- Divide all property according to divorce decree.
- Re-title ownership of assets, including your home and all motor vehicles, and inform mortgage company, if any, of changes in ownership of real estate.
- Change the name of responsible party on utility bills, and notify auto insurer.
- Update your mailing address with credit card companies, banks, state motor vehicle department and insurance companies.
- If your name was changed as a result of the divorce, get a new social security card, driver’s license, passport and credit cards.
- Review your budget by monitoring income and expenses.
- Update financial plan and review all investments.
- Change beneficiary designations on life insurance, 401ks, pensions and IRA accounts.
- Close joint safe deposit boxes and post office boxes, and open new ones, if needed.
- Obtain a new copy of your credit report to make sure that the accounts you intended to close were actually closed and that your credit agency file has been updated.
- If you were married for at least 10 years before divorce, you are entitled to make a claim against your former spouse’s Social Security.
Retirement and Estate Planning
- If a pension, 401k or IRA was divided as a result of the divorce, make sure a Qualified Domestic Relations Order was prepared by the attorneys, agreed to by the court, submitted to the fund administrator and implemented.
- Prepare new wills and trust documents.
- Review your estate plan, and update if necessary.
- Obtain life insurance naming your former spouse and/or children as beneficiaries to ensure continued support if you should die, if required by the divorce decree.
- Make sure you are covered by health insurance, either through COBRA benefits, through your employment or via self-insurance.
- Make sure you understand the terms and conditions of all insurance policies.
- Get social security numbers of your ex-spouse and children, as they may be needed for tax returns.
- Ask lawyers and experts involved in the divorce to provide a written document indicating the portion of fees that can be deducted under IRS Code §212.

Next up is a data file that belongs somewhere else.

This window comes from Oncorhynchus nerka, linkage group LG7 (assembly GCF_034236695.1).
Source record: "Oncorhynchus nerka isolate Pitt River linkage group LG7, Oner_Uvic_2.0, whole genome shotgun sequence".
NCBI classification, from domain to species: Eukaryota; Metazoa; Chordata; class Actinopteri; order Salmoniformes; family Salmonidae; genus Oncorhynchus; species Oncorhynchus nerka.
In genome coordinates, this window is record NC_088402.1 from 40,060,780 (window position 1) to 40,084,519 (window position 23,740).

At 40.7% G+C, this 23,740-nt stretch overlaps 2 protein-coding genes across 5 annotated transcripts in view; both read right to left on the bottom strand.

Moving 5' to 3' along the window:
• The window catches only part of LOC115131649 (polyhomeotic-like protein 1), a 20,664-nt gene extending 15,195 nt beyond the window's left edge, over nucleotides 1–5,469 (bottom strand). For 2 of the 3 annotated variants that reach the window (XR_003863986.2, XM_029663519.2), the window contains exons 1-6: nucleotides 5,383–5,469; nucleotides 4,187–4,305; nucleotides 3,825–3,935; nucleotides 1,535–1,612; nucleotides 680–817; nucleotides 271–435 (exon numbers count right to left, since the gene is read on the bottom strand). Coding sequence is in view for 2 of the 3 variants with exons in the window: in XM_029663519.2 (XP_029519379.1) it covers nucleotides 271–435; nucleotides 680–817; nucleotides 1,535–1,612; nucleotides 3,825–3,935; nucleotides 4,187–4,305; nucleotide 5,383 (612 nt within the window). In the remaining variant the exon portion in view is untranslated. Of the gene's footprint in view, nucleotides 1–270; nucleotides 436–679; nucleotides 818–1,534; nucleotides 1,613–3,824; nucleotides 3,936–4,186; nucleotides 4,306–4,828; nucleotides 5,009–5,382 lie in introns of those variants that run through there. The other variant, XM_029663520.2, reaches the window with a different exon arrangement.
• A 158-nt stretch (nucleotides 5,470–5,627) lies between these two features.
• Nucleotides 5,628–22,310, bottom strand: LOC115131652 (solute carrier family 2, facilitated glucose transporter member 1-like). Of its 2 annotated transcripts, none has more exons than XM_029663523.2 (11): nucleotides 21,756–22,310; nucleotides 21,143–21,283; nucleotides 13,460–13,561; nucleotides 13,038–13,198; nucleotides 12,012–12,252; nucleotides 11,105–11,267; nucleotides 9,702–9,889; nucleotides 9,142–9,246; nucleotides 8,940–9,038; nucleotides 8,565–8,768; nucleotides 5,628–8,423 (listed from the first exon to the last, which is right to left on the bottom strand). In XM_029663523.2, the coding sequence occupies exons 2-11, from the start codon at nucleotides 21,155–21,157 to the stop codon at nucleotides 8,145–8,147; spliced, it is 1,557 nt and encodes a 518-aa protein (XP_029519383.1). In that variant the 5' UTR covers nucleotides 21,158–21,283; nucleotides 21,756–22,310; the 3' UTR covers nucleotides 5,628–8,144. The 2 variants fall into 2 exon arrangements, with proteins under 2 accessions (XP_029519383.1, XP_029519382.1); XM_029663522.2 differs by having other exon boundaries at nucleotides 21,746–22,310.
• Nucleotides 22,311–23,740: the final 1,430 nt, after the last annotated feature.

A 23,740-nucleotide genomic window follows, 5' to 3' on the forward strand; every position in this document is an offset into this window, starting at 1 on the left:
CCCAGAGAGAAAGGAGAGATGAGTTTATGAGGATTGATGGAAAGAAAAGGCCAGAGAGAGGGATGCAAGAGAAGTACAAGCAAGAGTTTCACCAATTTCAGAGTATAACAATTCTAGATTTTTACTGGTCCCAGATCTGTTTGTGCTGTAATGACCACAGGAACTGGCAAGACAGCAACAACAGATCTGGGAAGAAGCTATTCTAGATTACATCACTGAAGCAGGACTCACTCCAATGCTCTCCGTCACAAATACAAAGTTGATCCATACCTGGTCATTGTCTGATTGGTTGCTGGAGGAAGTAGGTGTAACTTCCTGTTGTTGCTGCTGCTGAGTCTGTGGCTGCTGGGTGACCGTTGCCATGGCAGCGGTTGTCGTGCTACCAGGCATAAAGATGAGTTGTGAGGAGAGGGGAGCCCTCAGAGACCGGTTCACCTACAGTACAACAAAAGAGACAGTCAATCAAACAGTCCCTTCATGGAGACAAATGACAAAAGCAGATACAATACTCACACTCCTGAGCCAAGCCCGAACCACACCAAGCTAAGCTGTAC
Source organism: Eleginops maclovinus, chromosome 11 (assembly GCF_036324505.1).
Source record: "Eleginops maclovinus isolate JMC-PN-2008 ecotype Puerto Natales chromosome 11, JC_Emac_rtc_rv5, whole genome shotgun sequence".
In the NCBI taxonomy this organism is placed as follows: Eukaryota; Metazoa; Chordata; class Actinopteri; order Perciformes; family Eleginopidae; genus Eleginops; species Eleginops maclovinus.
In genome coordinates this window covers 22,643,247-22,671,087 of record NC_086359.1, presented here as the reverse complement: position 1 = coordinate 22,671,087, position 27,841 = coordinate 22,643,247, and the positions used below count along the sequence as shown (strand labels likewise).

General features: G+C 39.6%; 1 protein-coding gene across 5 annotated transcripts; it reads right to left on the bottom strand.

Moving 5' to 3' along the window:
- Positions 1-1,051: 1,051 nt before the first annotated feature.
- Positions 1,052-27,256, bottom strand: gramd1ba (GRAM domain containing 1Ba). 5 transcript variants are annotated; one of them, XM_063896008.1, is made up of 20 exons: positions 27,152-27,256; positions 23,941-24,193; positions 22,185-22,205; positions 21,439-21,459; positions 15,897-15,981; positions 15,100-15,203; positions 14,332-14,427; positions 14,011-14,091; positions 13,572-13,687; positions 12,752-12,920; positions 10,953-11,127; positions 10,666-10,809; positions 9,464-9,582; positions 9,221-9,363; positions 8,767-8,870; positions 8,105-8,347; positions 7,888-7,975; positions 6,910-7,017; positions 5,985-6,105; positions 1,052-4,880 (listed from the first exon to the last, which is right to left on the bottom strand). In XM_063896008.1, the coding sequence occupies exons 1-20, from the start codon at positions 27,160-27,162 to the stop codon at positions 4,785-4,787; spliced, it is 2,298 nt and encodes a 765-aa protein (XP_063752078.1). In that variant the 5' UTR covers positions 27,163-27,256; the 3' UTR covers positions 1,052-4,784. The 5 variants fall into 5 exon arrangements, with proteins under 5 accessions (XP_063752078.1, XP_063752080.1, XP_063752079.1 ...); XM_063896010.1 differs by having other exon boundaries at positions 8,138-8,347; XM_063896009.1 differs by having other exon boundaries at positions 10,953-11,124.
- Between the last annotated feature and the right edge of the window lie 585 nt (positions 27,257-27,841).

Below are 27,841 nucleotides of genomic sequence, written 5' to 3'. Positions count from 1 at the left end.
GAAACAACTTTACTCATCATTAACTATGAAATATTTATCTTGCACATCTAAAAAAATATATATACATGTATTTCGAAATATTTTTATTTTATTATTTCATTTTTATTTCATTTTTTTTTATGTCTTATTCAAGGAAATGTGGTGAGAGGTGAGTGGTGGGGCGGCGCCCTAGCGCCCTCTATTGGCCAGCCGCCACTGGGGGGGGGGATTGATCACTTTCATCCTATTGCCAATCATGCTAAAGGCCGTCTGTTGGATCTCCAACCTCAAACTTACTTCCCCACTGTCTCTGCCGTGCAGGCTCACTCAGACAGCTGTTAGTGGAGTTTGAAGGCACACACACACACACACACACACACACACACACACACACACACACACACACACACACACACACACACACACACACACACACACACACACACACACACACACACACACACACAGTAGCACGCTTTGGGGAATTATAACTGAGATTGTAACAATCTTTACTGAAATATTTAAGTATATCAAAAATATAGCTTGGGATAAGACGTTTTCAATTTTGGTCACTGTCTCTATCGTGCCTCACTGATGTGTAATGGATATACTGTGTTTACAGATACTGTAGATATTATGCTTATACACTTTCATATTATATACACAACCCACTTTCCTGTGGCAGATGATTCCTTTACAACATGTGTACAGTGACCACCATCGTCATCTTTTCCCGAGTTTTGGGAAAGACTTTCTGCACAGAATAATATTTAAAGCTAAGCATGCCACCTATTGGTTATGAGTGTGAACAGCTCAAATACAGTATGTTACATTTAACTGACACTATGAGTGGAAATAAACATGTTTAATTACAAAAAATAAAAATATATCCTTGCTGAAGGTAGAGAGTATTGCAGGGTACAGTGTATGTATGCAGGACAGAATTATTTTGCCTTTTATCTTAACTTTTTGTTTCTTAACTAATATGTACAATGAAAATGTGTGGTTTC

- Retain all taxes returns and supporting papers for at least 3 years.
- If you received assets from your former spouse in the divorce, request tax basis records immediately after the divorce is finalized.
Child Support, Alimony and Custody
- Keep records of alimony and child support payments made to, or received from, your former spouse.
- Since alimony and child support are typically paid as a percentage of the former spouse’s income, spouses should request W-2s, Form 1099, Schedule K-1 and Form 1040 from a former spouse after January 1st to verify income and calculate proper support.
- Keep records of your children’s medical costs, including insurance claims, copays and unreimbursed medical expenses. Such costs are typically split in some percentage after the first $250.
- Custodial parent should maintain a record of the costs of raising the children and compare the costs with the child support being paid by the non-custodial parent.
- Track all costs once children enter college. Contribute to college savings and tuition payments in accordance with divorce agreement or judgment.
- If co-parenting is an issue in the divorce, keep records of how the other parent’s visits with children went and identify any specific problems that arose.
- Keep your scheduled visitation times with your children.
- Pay all support when due.
- Update children’s school records about contact information for you and your former spouse.
(This excellent Post-Divorce Checklist was distributed by WithumSmith+Brown, PC, Certified Public Accountants, at the 18th Annual Conference of the New Jersey Association of Professional Mediators (NJAPM).